You will feel out of place. It’s natural. The good news is that you do have some control over this feeling by being proactive and joining a daily or weekly group. I’ve started taking free sign language classes on Saturdays, during which I don’t feel like a fish out of water and I can learn a language in a quiet environment. It’s also a great chance to see friends. 

4. Be creative. 

Studying abroad exposes you to a new cultures and languages, pushing you to use parts of your brain that may be lying dormant until you walk out of the airport and hear everyone gabbing in French. Voila—study abroad STRESS. Now that you have to be creative in navigating life abroad and living, speaking, and listening differently, why not use this creativity to your advantage? Maybe you wanted to pick up the guitar, but didn’t have time with that pre-med course load you had in college. Now that you’re abroad, why not pick up lessons and write a few songs? 

Being creative is all about expressing yourself, and you don’t have to be the next Jimi Hendrix to do it. It could be as simple as sitting in a park and sketching a fountain, or as meditative as making a collage with photos of your friends back home. I like to sketch and paint portraits of the Nicaraguans I’ve met, whether they’re my students, my host grandma, or my neighbor. It’s fun discovering which of my students are also budding artists. 

Person sitting with an open book
Curl up all day with a good book, if that’s what you need.

5. Exercise…or not.

After a long-distance breakup, I was so depressed that I didn’t want to exercise. I usually go crazy without a daily workout. I had to be okay with not being okay for a while, but eventually, I made myself go to a Zumba class because I remembered how much I loved dancing. Those Zumba classes were the highlight of my day, because it felt like I was clubbing with the lights on. Seeing the other people around me having fun and shaking it off made me feel better, if only for an hour a day. 

The fact that I felt emotionally better after a workout highlights an undeniable body-mind connection. I’ve been hard on myself for not wanting to exercise, but then I remind myself that I need to listen to my body. When I don’t feel like exercising, I’ll just stretch for a bit to get the blood flowing, then I’ll do a healthy alternative like reading.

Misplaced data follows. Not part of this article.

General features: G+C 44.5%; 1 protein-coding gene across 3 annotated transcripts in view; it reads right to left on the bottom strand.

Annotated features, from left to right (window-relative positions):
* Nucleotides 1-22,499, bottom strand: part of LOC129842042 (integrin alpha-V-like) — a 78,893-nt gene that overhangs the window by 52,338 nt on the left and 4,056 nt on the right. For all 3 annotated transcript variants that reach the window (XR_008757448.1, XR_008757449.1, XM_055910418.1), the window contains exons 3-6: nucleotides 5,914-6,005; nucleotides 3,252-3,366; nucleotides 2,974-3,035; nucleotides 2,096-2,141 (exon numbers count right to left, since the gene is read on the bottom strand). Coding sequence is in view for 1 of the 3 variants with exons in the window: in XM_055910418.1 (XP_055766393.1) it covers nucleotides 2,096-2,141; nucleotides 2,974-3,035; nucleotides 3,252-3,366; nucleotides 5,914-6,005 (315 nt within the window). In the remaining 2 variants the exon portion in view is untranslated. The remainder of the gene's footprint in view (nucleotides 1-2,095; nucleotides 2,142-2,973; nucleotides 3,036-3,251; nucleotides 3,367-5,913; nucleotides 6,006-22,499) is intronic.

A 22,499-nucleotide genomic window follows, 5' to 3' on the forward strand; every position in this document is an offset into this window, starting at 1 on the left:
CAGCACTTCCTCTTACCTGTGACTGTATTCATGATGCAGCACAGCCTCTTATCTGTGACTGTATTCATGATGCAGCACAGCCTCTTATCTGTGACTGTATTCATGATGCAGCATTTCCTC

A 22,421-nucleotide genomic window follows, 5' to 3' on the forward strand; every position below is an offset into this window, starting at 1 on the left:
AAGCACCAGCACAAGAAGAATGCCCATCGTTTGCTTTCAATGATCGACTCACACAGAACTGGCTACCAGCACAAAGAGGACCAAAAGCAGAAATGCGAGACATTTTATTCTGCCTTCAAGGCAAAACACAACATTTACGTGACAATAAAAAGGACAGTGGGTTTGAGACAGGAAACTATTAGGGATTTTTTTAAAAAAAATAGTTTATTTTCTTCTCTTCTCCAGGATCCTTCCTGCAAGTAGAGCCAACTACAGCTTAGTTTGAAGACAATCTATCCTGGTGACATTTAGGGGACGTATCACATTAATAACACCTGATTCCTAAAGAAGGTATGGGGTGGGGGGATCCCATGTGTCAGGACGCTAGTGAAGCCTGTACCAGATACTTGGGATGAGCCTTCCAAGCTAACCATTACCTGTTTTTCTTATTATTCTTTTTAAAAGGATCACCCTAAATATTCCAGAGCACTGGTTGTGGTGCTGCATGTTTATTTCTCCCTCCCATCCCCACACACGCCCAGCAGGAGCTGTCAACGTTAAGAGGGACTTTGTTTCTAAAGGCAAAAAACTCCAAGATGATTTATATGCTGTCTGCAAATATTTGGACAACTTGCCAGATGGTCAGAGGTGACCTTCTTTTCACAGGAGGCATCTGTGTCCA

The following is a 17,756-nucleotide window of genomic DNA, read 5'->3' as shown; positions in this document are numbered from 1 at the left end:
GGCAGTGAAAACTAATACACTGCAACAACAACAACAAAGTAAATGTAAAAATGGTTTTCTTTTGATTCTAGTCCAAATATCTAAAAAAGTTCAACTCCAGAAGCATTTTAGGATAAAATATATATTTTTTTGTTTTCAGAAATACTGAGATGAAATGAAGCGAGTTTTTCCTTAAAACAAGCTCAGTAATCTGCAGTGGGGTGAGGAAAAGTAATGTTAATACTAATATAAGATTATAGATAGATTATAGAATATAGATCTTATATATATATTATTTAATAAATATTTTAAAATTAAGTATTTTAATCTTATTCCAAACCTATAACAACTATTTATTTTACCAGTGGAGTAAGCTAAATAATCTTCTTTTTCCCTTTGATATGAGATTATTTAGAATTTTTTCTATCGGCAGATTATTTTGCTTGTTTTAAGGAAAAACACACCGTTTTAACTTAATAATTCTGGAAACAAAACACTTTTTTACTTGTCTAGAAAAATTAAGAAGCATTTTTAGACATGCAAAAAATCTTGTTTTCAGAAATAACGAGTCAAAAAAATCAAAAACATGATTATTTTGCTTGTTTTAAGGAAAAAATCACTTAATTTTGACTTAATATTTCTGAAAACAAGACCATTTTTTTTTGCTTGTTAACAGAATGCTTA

6. Plan a trip to look forward to.

I almost always have a trip planned, whether it’s a day hike with my best friend or a trip to Colombia. After I’ve had a bad day, it’s comforting to know that I have a fun trip planned to put things into perspective. It’s something to look forward to that keeps me motivated and moving. The excitement leading up to the trip is akin to the adrenaline rush I feel during my travels. Study abroad programs often plan group excursions, that range from museum visits to hiking trips, so mark these in your calendar! 

7. Write hand-written letters.

“I’d rather get an email than a beautiful postcard from Rio de Janeiro” said no one, ever. When was the last time you received a handwritten letter? It’s an old fashioned gesture that never goes out of style—and one of my favorite ways to prioritize my study abroad mental health. Your loved ones will be thrilled not only to hear from you, but to receive a tangible memento of your study abroad destination. Giving feels just as good as receiving, and after they get your postcards, chances are they’ll be excited to send you a care package full of chocolate bars and other treats you didn’t know would be so hard to find.

Cup full of paintbrushes
Take time to be creative, and really let it all out.

8. Use your program’s resources.

Some programs have counselors who can help you navigate culture shock and keep you mentally healthy. Your program’s staff members are there to support you, whether you just need to talk through a bad day, you need help dealing with culture shock, or you’re feeling particularly anxious or depressed. Study abroad stress can be easier to combat if you have a healthy outlet to vent and feel supported. The hardest step is reaching out for help, but once you do, you won’t regret it. Don’t treat your resources like an emergency room because it’s never a good idea to wait until the last minute to get help.

You are one of 4.5 million people studying abroad, and you definitely wouldn’t be the first to reach out. Keep telling yourself that if you need to! 

Self-care to the rescue for study abroad problems

Everyone’s version of self-care is different, whether it’s staying in bed watching House of Cards or spending the day at the beach. Taking care of your mental health is one of the most crucial yet underrated strategies to ensure you have the best study abroad journey. If you or someone you know is going through a rough time abroad, share these tips with them. It shouldn’t be a revolutionary idea to take care of yourself, but until articles like this one are no longer needed, let’s keep normalizing self-care. You keep doing you, boo